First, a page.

Another aspect that we did like about the UV8000E is that it comes fully packed with all the necessary accessories that you need to kick-start your hobby or to prep.
Unlike the Baofeng UV-5R, the UV-8000E comes with 2 antennas, a programming cable and disc, computer charger, car charger, and an adapter.
This means that, other than applying for the license, you won’t need to purchase anything else for you to transmit and receive information on this radio’s dual band (UHF and VHF) ranges.
It’s a really good thing that this radio supports cross-band repeater function. Simply put, this means that the UV-8000E is capable of transmitting a signal received from one band (let’s say UHF) through another band, VHF, for instance.
The benefit here is that you can hit a distant repeater with ease and, therefore, ensure clarity and effective communication.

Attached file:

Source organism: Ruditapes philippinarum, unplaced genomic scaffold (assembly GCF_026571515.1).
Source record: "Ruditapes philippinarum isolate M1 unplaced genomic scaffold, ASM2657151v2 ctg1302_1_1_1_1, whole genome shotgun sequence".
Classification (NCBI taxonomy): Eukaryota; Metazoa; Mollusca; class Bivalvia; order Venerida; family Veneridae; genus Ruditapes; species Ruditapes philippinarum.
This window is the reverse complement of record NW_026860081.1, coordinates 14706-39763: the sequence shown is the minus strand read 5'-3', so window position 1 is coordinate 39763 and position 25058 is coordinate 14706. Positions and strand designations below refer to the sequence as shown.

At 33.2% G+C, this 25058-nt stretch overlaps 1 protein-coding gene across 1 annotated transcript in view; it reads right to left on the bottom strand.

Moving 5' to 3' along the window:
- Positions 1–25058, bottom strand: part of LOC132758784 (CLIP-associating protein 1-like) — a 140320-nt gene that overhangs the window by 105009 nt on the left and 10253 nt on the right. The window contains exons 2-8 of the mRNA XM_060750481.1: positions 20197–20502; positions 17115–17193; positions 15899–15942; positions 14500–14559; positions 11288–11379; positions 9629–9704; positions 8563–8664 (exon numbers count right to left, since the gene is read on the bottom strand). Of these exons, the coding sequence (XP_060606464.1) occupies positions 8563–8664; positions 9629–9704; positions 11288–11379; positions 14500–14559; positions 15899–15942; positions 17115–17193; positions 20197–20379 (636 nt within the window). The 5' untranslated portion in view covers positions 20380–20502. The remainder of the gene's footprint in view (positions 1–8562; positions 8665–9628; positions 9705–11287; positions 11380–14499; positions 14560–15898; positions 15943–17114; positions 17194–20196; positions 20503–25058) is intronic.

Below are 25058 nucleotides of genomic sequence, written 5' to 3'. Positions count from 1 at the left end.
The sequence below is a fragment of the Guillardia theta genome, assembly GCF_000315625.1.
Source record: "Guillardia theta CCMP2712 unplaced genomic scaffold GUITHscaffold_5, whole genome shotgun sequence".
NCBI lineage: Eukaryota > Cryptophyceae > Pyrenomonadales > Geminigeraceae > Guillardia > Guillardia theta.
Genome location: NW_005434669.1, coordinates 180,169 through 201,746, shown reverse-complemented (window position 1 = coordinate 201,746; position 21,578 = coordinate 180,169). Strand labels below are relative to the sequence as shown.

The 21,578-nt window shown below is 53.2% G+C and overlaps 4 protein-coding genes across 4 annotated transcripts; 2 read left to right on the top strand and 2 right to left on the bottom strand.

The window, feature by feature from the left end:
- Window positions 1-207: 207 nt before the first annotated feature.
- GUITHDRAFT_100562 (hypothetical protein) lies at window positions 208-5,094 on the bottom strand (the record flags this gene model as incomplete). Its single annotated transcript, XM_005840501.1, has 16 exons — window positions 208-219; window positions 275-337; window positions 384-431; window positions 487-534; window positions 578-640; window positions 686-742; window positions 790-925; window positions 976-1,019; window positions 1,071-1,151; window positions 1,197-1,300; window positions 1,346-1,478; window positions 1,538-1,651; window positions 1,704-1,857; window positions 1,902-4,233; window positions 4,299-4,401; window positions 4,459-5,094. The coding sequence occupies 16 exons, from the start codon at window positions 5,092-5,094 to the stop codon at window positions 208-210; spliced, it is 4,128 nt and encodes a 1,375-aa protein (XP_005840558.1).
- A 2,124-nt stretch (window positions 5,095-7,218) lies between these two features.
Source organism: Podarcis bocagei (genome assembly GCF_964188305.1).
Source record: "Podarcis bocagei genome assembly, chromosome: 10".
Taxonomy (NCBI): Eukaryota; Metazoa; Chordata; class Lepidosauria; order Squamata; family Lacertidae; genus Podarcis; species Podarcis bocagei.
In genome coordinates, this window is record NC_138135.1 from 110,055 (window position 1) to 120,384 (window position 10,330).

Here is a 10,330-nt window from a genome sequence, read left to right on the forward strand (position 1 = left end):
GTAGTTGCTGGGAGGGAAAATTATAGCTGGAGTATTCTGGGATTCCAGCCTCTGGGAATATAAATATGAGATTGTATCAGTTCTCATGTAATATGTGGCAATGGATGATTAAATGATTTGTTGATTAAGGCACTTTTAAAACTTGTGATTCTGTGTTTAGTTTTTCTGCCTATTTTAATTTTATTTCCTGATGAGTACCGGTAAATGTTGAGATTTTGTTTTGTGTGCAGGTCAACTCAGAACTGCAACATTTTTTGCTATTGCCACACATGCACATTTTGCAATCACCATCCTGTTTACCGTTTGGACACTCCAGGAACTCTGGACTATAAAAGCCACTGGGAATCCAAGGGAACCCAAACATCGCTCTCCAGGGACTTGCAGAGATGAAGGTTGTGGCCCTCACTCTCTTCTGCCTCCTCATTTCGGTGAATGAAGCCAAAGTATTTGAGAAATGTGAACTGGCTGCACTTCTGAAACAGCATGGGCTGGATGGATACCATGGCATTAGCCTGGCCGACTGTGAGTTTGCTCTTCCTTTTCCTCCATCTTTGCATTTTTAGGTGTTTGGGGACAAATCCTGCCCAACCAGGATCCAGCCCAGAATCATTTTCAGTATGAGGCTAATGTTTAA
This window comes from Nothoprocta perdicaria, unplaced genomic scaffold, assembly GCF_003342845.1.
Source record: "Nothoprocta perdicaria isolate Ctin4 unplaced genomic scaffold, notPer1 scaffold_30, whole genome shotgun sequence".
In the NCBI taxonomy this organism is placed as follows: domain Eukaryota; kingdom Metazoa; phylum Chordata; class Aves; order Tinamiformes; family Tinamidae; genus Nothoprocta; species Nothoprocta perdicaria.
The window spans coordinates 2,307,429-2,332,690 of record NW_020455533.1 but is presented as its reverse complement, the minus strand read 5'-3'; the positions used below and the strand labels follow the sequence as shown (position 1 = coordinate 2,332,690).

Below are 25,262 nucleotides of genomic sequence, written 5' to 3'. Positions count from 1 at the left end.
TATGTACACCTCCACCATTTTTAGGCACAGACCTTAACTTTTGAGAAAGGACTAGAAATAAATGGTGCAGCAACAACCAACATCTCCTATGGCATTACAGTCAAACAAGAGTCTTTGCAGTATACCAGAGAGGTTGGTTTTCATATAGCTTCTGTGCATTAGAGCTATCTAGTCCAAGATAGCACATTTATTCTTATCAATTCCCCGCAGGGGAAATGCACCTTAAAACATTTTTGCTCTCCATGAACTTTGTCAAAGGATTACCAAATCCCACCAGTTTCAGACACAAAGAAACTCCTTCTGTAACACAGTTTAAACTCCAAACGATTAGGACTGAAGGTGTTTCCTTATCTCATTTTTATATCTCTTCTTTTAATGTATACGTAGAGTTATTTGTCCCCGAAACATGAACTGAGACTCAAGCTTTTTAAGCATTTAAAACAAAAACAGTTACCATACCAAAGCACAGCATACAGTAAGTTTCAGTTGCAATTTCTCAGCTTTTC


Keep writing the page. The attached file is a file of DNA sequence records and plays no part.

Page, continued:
Other notable function worth of mention here includes the reverse frequency function that swaps transmit and receive frequencies. This enables you to maintain a conversation with another ham who can no longer hit the repeater for one reason or another.
We also appreciate its tri-color backlit display and keys that promote ease of use even in darkness. On the same note, this radio uses a more powerful battery (3600mAh) that could take you close to a week on a single charge.
The multiple options for charging this battery (wall socket, car cigarette, and desktop charger) plus the low battery alarm boost this radios versatility.